During a public debate ahead of the South Australian state election, Premier Jay Weatherill challenged SA Best leader Nick Xenophon on his interpretation of the numbers of young people living in the state:
You’ve said that there are fewer young people here than there were in 1982. You know what you need to do to actually reach that conclusion?
You take the high point in 1981 – it falls all the way to 2002. Since 2002 to now, it’s grown by 36,000.
Sure, it’s less than 1981-82 now, but you have to ignore the fact that, under the entire life of this government, it has actually grown, the number of young people has grown.
In response to The Conversation’s request for sources and comment for consideration in this FactCheck, a spokesperson for Weatherill said the premier had been referring to “young people aged 0-24”, and referred to a 2018 South Australian Centre for Economic Studies report which states:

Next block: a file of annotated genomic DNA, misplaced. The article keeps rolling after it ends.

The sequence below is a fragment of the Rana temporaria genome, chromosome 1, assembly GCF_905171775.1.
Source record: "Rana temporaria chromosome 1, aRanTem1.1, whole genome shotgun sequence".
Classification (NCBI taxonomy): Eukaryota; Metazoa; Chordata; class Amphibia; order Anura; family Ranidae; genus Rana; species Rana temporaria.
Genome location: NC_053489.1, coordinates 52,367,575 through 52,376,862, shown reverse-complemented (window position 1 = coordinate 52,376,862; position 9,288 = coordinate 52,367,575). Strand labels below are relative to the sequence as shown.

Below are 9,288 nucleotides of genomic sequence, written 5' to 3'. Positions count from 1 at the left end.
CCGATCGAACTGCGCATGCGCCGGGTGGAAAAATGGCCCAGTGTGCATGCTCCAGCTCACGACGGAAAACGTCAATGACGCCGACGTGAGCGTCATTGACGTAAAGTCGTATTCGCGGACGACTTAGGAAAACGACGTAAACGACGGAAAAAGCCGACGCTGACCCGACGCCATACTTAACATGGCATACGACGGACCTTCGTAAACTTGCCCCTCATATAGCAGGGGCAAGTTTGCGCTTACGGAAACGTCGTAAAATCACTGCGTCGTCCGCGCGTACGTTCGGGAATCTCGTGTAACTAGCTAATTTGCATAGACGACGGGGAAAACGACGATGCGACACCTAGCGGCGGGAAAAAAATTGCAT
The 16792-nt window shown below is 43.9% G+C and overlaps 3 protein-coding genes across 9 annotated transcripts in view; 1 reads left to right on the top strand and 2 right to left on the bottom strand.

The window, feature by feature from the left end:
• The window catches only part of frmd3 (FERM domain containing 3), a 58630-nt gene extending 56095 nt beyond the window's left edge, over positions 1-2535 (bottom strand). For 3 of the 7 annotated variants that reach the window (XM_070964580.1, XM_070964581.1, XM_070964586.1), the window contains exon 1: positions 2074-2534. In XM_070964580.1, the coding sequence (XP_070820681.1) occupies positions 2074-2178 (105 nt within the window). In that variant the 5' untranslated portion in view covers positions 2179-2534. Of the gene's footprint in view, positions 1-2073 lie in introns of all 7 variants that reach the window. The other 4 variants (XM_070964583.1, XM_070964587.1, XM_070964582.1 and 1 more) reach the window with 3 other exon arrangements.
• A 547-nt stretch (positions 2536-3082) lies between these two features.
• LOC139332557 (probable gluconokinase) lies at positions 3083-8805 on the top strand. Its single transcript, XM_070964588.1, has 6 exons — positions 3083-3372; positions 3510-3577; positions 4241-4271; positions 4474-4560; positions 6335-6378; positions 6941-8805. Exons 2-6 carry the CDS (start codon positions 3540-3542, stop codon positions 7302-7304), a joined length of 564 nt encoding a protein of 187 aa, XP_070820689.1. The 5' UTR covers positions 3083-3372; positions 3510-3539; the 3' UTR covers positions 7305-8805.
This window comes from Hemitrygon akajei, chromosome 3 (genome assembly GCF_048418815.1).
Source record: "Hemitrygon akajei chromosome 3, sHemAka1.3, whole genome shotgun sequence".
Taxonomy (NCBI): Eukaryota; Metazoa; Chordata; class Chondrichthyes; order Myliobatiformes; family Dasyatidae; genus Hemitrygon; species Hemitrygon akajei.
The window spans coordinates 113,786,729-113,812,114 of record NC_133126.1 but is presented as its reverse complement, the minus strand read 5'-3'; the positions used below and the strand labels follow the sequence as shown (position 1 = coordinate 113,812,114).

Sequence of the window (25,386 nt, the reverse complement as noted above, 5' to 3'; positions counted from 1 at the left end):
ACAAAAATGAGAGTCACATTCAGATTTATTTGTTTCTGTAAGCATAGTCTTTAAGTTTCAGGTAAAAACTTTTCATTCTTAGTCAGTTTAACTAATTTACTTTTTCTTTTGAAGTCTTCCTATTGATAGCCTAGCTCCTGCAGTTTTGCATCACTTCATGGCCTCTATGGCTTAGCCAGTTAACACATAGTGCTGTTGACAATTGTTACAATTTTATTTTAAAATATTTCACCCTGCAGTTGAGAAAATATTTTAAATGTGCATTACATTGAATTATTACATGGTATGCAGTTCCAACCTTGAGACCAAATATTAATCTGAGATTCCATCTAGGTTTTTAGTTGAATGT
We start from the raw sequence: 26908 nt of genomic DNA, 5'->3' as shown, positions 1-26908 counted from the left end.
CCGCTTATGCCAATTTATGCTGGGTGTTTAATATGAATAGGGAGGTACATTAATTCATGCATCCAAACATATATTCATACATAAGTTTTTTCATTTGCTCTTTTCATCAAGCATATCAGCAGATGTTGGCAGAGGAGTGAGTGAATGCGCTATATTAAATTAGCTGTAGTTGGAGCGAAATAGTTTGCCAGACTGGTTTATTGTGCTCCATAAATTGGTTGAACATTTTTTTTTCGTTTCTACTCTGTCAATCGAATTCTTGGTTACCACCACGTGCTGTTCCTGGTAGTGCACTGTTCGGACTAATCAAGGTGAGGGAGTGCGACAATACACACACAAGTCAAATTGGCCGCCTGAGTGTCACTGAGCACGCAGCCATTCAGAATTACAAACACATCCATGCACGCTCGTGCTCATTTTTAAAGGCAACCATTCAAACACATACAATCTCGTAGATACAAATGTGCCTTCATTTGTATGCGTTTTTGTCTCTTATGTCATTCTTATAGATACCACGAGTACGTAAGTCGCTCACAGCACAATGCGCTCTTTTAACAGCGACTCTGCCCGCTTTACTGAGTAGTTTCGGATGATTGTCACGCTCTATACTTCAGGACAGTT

… only in South Australia are the numbers of younger people in the first three age cohorts smaller in aggregate in 2013/14 than in 1981/82 (by some 25,000 young people).
The spokesperson added:
The three age cohorts referenced are: 0-14, 15-19 and 20-24. Please note the time period above is up to 2013-14.
Australian Bureau of Statistics data below includes June 2017.
The spokesperson said that in the 0-24 age group, there had been a decrease of 53,395 people between 1982 and 2002, and an increase of 36,742 people between 2002 (when Labor was returned to office) and June 2017.
Read the FactCheck here.
Authors: Madeleine De Gabriele, Deputy Editor: Energy + Environment